841.4061 Motion Pictures/189: Telegram
The Ambassador in the United Kingdom ( Kennedy ) to the Secretary of State
[Received October 13—1:29 p.m.]
2023. Your [My] 1975, October 9, 1 p.m. I talked with Stanley at once about waiting for proposition from America. He is agreeable. My own belief is that the proposition the English put up is so drastic that we should not consider it. In the first place it means the end of the motion picture industry in the United States in its present set up. The mere fact that they permit the industry to use sterling for supplementary exports is a joke. There is nothing they could buy with that unless they want to buy land or houses in England.
The far reaching effects of the British proposition, as far as the picture business in the United States is concerned, is overwhelming. When you consider that the foreign market is practically closed to the industry and that 30 million dollars comes out of England, which is probably three times the entire profit made in film production by the whole industry, you can see where the picture industry is going to finish. In addition to that, with the loss of foreign income, the terrific investments of American citizens in theaters and real estate in [Page 220] our own country will be shot to pieces, because it is going to take a long time before those gentlemen in California are going to be able to make pictures for half the money they have been spending that will be satisfactory to the tastes of the American public after what they have been educated to. Of course I realize there is a sinful waste in the business and when that is corrected it will take up some of the slack, but it cannot possibly take up the whole of it. That being the case and because it is not only a question of profit to the film companies but the serious collapse of the investment of millions of dollars in the United States, it strikes me that we have got to be very tough.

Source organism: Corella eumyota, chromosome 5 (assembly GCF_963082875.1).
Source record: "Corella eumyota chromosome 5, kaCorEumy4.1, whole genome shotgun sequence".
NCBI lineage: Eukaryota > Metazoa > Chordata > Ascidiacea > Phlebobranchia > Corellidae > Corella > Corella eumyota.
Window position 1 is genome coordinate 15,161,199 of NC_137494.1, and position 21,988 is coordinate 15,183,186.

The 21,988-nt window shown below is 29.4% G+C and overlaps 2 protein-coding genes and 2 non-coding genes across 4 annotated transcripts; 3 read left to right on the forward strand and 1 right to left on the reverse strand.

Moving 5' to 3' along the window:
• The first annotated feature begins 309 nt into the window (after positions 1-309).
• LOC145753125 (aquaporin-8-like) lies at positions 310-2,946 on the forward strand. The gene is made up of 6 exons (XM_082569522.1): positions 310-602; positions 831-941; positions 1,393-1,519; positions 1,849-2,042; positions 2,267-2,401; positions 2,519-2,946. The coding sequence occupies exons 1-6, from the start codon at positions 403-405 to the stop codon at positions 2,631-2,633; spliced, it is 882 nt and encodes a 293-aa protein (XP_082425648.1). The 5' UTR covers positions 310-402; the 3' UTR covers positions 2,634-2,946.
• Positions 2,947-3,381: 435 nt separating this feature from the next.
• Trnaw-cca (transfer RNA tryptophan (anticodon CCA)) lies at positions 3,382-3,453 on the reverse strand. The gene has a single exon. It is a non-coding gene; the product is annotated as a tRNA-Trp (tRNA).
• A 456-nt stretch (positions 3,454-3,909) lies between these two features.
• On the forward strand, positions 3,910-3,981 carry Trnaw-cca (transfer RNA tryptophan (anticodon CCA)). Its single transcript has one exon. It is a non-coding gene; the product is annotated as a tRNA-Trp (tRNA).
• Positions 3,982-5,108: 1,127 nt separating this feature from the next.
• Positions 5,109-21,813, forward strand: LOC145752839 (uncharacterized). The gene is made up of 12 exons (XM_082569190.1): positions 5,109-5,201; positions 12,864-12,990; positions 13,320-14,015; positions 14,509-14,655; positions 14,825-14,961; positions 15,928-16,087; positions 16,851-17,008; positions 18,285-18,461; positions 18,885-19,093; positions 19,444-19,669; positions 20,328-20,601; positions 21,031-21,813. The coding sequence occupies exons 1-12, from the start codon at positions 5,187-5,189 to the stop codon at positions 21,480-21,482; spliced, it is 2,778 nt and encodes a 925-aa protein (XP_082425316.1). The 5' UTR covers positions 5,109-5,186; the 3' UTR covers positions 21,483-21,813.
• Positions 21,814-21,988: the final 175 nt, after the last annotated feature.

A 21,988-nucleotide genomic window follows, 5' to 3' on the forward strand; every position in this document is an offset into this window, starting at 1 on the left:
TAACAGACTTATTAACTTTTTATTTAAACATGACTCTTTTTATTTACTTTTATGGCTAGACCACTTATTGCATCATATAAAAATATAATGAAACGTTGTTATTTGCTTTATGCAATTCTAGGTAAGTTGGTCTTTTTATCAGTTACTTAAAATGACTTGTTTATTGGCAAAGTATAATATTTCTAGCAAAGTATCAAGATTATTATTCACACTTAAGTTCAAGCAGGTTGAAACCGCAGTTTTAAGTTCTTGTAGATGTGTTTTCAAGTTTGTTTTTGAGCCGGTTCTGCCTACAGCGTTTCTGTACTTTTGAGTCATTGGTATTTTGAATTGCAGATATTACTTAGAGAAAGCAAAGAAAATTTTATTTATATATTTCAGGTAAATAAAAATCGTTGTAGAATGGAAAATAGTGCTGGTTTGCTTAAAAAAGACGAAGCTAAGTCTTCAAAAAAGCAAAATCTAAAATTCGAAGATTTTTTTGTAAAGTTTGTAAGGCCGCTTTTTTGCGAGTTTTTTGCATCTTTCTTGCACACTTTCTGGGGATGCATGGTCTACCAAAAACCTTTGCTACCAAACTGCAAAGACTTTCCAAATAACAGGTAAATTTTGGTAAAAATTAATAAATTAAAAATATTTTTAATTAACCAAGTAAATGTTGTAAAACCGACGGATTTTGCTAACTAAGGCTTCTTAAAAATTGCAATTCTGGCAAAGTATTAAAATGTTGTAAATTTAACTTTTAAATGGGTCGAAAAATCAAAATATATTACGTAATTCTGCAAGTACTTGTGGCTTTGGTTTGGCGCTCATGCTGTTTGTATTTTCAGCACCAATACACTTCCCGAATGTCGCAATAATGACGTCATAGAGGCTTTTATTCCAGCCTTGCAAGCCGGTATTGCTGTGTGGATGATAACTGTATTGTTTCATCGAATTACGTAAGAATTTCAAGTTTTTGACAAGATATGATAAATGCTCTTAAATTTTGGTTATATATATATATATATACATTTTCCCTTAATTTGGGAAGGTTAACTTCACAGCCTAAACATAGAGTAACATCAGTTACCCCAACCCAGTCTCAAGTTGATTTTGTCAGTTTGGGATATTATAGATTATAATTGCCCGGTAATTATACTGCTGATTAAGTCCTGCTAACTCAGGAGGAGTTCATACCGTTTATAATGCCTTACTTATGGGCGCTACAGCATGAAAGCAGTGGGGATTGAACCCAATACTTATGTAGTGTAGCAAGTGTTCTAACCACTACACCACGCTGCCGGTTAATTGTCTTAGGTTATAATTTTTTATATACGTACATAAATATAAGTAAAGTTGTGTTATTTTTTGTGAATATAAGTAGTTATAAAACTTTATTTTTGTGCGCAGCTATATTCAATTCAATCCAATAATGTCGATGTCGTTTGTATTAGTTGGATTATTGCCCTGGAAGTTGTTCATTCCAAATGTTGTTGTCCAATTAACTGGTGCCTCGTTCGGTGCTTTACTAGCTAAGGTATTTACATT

If the films were something that the British did not have to have, then they could do business on their own terms, but American films to England still continues as important for the morale of their people as any purchase of war materials they can make in the United States.
Of course if the English can confiscate all the American pictures that are here and pay us in sterling, they have got us for at least a year because there are plenty of pictures here to take care of them for that length of time, but it strikes me that would be a very unpolitic thing for them to do, but you can advise me as to whether that is possible. If it is not possible, then I would certainly tell them that they could not have the pictures unless they pay for them. At least it may furnish a basis for a fair settlement.
I have given very serious consideration to this problem and this is my best considered judgment. Also, since the British know all about the telegrams that come in from the companies, they are in a fairly good position to know what the American parent companies are thinking. I would therefore suggest that Hays’ proposition be sent to me in the confidential code and then I can express my opinion on it before it is handed over, but if it is once sent through to the offices here, the British will just laugh at me.
As far as fulfilling the quota requirements is concerned, I would tell the British that the American companies are of course prepared to fulfill their requirements, provided they can get all their money out of England and provided the British can guarantee them the staff to work in their pictures and furnish some method of continuing production while air raids are on and all the other attendant difficulties that go with it. They cannot expect Americans to come over here to work under present conditions.
I realize this is a very drastic piece of advice and it is quite likely that the British will tell us to go chase ourselves, but if they cannot take the present films they have got here, they have a tough proposition to work out. I do not think this is unfair at all, because their suggestions and propositions strike a body blow at an industry that will cause untold losses to our people in the United States.